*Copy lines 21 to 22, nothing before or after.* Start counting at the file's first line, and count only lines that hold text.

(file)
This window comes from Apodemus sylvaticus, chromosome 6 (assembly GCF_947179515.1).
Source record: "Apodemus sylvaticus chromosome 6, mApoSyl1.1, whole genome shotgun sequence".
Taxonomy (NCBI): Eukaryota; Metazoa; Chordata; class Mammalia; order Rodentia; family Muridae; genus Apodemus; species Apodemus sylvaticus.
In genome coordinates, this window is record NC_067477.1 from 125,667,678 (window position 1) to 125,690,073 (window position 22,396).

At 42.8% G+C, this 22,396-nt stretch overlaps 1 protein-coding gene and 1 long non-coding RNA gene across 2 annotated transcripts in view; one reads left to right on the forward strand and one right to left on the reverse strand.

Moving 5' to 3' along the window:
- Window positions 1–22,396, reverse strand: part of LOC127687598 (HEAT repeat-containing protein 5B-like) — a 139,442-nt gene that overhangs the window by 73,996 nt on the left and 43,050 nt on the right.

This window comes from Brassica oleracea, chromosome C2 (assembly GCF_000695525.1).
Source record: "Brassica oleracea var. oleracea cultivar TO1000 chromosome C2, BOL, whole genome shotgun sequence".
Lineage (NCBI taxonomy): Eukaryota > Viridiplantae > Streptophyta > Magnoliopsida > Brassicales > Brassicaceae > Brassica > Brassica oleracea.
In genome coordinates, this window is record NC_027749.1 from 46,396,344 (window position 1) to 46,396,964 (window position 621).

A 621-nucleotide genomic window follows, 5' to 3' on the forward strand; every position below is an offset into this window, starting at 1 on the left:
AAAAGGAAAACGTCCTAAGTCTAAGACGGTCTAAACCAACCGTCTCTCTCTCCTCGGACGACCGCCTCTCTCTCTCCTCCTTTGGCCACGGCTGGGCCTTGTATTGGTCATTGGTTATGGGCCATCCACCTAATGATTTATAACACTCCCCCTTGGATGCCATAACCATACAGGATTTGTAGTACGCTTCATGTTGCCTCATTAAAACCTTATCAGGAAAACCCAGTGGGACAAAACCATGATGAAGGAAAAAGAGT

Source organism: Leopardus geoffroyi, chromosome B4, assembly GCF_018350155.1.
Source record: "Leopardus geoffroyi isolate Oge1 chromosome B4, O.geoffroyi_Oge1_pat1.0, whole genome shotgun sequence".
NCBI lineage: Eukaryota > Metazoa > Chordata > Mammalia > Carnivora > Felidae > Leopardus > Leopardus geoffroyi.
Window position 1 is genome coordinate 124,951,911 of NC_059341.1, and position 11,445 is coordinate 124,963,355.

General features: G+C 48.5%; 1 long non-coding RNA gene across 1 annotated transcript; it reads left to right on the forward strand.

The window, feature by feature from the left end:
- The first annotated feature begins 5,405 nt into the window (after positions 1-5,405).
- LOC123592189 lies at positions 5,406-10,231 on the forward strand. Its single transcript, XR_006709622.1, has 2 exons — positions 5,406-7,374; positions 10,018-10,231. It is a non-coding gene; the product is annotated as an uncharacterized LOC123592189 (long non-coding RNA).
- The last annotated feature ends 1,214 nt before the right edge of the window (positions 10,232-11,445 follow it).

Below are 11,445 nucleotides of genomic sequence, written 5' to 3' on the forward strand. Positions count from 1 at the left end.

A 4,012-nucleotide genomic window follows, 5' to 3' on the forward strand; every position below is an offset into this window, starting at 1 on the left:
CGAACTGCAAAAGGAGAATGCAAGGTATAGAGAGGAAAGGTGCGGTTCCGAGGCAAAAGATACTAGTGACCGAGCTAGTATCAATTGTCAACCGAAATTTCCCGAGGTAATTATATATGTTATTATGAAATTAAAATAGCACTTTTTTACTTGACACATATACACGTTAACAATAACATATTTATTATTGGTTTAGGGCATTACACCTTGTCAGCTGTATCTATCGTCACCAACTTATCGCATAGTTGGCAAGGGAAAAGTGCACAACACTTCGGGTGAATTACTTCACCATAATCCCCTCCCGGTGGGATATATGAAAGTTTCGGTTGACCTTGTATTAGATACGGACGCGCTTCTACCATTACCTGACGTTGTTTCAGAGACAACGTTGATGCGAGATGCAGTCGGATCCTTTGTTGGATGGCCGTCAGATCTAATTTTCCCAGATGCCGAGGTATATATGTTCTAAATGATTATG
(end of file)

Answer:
- LOC123592189 lies at positions 5,406-10,231 on the forward strand. Its single transcript, XR_006709622.1, has 2 exons — positions 5,406-7,374; positions 10,018-10,231. It is a non-coding gene; the product is annotated as an uncharacterized LOC123592189 (long non-coding RNA).
- The last annotated feature ends 1,214 nt before the right edge of the window (positions 10,232-11,445 follow it).